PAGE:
Ergodic Theory of Numbers

Ergodic Theory of Numbers

Karma Dajani
Cor Kraaikamp
Volume: 29
Copyright Date: 2002
Edition: 1
Pages: 201
https://www.jstor.org/stable/10.4169/j.ctt5hh8rr
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  • Book Info
    Ergodic Theory of Numbers
    Book Description:

    Ergodic Theory of Numbers looks at the interaction between two fields of mathematics: number theory and ergodic theory (as part of dynamical systems). It is an introduction to the ergodic theory behind common number expansions, like decimal expansions, continued fractions, and many others. However, its aim does not stop there. For undergraduate students with sufficient background knowledge in real analysis and graduate students interested in the area, it is also an introduction to a “dynamical way of thinking.” The questions studied here are dynamical as well as number theoretical in nature, and the answers are obtained with the help of ergodic theory. Attention is focused on concepts like measure-preserving, ergodicity, natural extension, induced transformations, and entropy. These concepts are then applied to familiar expansions to obtain old and new results in an elegant and straightforward manner. What it means to be ergodic and the basic ideas behind ergodic theory will be explained along the way. The subjects covered vary from classical to recent, which makes this book appealing to researchers as well as students.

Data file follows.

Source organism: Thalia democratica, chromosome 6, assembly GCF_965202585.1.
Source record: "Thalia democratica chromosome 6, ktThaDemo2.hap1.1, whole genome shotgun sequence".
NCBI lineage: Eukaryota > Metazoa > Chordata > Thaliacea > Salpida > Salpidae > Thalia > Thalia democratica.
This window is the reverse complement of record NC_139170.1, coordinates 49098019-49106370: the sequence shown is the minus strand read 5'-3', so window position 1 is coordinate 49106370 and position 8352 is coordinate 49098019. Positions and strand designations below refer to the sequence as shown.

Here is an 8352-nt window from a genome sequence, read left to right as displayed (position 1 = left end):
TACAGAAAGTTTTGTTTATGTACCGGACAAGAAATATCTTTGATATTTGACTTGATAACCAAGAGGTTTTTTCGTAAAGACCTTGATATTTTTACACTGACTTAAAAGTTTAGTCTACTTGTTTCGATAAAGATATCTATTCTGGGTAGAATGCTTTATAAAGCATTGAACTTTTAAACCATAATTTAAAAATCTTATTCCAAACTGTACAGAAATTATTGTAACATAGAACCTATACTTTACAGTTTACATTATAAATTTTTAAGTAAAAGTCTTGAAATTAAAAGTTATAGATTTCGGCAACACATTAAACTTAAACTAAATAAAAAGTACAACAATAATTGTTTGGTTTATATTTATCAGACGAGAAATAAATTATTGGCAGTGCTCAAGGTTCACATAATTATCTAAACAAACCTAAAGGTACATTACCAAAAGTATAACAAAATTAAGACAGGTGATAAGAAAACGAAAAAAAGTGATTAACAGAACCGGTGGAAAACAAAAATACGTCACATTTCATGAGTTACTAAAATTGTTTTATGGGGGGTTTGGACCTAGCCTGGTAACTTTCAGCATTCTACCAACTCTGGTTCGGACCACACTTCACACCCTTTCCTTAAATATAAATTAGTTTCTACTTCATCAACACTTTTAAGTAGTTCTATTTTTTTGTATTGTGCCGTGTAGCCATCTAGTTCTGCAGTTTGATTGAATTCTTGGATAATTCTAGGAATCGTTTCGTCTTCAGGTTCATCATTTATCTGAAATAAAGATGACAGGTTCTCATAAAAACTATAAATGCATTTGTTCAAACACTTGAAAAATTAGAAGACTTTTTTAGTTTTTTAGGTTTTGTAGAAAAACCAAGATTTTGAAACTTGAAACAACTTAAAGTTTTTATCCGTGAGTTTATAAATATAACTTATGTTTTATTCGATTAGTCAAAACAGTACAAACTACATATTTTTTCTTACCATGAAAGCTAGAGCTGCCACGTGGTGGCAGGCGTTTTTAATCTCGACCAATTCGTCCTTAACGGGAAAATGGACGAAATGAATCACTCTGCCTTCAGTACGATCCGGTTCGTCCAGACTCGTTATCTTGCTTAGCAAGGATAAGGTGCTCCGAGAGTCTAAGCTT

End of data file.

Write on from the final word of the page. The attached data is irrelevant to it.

eISBN: 978-1-61444-027-7
    Subjects: Mathematics

Table of Contents

  1. Front Matter
    (pp. i-vi)
  2. Table of Contents
    (pp. vii-viii)
  3. Preface
    (pp. ix-x)
    Karma Dajani and Cor Kraaikamp
  4. CHAPTER 1 Introduction
    (pp. 1-32)

    Letxbe a real number from the unit interval [0,1). As is well known,xcan be written as

    $x = \sum\limits_{k = 1}^\infty {\frac{{{a_k}(x)}}{{{{10}^k}}}} $, (1.1)

    where${a_k} = {a_k}(x) \in \left\{ {0,1, \ldots ,9} \right\}$for$k \ge 1$. We will denote (1.1) by$x = .{a_1}{a_2} \ldots {a_k} \ldots .$This expansion ofx, the so-calleddecimal expansion, is unique if we do not allow infinite expansions with$k \ge 1$from some${k_0}$on, or conversely, if we allow only infinite expansions. So for example we can write the (rational) number$x = {10^{ - 2}}$in the following two ways, as either .01 or .0099999 ...99999 ....

    Decimal expansions have become such an integral part of our daily life that it takes...

  5. CHAPTER 2 Variations on a theme (Other expansions)
    (pp. 33-56)

    In this chapter we investigate how far the dynamics of the decimal expansion can be generalized without losing its ‘essential properties’, like Bernoullicity. We will see that the underlying property that guarantees, for instance, independence of the digits is that the mapTgenerating the expansion is piecewise linear onto [0, 1) on each partition element.

    The ideas and results for the decimal expansion go through in exactly the same way if we look atn-ary expansions of numbers in [0,1). Here,$n \ge 1$is an integer and every irrational number$x \in [0,1)$can be uniquely written

    $x = \sum\limits_{k = 1}^\infty {\frac{{{a_k}(x)}}{{{n^k}}}} $,${a_k} = {a_k}(x) \in \left\{ {0,1, \ldots ,n - 1} \right\}$.